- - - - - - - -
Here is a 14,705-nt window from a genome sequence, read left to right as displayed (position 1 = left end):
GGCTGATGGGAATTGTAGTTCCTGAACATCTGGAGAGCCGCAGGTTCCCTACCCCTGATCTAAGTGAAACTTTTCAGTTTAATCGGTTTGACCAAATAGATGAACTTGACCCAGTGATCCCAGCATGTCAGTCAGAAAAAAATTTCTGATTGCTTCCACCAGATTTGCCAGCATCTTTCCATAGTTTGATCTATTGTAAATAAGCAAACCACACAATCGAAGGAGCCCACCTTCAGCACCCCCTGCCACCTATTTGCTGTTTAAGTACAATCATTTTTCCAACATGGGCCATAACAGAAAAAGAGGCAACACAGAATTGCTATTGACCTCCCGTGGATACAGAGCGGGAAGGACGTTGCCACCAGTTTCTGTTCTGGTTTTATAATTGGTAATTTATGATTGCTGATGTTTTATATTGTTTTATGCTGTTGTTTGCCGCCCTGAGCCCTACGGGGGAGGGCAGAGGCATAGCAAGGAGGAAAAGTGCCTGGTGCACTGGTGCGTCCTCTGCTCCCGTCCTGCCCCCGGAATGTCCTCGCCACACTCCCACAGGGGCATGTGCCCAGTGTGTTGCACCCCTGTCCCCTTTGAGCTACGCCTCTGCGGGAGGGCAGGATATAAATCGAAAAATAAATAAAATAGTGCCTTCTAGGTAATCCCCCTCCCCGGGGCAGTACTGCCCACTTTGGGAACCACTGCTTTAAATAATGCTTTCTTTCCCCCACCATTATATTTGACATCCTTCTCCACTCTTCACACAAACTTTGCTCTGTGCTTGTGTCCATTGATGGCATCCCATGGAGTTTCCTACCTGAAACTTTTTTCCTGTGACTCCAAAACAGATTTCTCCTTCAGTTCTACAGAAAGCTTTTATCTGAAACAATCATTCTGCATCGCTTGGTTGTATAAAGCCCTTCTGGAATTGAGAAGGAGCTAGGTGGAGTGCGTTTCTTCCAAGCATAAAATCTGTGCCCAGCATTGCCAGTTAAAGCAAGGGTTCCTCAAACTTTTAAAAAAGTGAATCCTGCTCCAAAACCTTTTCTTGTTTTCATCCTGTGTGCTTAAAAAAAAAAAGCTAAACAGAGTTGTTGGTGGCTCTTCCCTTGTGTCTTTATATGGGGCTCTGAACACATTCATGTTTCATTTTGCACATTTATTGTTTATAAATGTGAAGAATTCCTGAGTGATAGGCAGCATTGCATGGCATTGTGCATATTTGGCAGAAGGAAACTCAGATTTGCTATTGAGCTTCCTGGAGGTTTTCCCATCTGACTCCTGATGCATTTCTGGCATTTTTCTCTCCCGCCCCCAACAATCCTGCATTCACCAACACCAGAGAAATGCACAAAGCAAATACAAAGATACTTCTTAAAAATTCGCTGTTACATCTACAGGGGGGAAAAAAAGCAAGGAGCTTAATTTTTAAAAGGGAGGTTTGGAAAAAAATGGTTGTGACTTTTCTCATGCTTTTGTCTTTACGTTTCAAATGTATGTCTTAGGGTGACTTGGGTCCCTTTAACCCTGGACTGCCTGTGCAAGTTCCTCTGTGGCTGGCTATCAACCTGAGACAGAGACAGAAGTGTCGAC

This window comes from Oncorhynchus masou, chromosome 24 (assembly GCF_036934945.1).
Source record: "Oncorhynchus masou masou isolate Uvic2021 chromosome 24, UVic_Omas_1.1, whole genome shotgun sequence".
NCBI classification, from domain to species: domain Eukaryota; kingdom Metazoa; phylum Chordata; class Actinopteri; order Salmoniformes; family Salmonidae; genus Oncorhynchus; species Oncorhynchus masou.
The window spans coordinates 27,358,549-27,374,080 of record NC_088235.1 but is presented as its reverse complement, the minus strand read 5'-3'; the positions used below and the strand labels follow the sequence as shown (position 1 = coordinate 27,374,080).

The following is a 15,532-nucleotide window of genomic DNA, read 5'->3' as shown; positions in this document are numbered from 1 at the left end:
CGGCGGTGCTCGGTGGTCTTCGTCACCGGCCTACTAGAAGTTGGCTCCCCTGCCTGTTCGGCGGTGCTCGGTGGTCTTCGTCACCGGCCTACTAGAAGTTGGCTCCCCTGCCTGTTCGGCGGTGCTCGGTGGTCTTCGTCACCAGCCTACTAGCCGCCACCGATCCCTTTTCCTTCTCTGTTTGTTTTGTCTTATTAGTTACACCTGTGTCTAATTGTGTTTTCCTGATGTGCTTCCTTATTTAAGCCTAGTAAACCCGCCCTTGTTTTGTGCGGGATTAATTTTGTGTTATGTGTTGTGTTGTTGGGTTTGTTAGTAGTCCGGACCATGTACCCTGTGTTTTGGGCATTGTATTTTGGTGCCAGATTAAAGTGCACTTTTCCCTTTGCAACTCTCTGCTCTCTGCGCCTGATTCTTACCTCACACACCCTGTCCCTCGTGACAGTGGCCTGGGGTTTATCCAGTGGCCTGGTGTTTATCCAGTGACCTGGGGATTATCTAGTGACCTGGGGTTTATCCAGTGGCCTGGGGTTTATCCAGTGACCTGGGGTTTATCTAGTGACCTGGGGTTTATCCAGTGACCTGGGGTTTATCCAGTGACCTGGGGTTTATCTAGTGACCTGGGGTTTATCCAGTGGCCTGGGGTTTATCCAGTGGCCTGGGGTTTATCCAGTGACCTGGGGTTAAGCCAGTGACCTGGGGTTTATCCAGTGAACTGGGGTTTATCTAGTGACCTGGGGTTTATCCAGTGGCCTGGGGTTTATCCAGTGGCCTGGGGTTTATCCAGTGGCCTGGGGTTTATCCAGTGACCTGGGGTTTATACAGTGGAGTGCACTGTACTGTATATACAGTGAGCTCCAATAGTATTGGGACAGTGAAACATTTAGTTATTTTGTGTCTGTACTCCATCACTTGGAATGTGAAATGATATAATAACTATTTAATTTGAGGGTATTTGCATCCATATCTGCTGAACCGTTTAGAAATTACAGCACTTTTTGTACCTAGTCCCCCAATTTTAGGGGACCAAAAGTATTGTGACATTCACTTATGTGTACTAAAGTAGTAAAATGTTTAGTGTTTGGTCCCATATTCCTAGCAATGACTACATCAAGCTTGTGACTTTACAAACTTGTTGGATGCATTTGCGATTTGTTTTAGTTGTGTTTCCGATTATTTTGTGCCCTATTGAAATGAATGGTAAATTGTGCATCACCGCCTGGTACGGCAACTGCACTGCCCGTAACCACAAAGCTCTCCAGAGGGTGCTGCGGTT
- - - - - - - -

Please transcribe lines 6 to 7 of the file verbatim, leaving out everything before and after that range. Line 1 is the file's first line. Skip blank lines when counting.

The window spans coordinates 27,358,549-27,374,080 of record NC_088235.1 but is presented as its reverse complement, the minus strand read 5'-3'; the positions used below and the strand labels follow the sequence as shown (position 1 = coordinate 27,374,080).

The following is a 15,532-nucleotide window of genomic DNA, read 5'->3' as shown; positions in this document are numbered from 1 at the left end: